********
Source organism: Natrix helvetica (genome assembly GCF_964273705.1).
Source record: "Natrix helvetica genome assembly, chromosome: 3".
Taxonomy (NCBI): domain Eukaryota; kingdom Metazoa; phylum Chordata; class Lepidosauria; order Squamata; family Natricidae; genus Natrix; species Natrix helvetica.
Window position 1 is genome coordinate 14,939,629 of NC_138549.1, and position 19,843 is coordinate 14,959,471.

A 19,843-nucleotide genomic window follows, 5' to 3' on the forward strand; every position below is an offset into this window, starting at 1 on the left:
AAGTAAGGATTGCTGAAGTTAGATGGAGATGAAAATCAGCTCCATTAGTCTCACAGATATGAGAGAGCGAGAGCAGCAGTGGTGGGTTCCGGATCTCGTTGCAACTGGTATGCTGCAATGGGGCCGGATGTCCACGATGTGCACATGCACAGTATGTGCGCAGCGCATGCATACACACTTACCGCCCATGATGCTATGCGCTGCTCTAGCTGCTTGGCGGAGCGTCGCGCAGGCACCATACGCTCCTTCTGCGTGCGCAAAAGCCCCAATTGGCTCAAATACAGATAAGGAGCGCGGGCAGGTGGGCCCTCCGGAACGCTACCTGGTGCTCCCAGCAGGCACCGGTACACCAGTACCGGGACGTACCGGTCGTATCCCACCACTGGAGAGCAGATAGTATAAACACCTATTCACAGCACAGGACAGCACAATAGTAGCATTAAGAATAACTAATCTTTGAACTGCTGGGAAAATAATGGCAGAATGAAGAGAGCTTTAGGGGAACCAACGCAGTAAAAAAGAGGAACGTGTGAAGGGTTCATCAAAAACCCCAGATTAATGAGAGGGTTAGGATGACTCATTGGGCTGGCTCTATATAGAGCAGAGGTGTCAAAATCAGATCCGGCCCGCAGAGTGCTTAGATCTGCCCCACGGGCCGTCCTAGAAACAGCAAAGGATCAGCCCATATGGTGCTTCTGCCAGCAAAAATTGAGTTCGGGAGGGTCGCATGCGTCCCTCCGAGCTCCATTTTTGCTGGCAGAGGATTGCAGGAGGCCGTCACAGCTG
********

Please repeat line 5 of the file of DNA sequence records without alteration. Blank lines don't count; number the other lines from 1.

A 19,843-nucleotide genomic window follows, 5' to 3' on the forward strand; every position below is an offset into this window, starting at 1 on the left: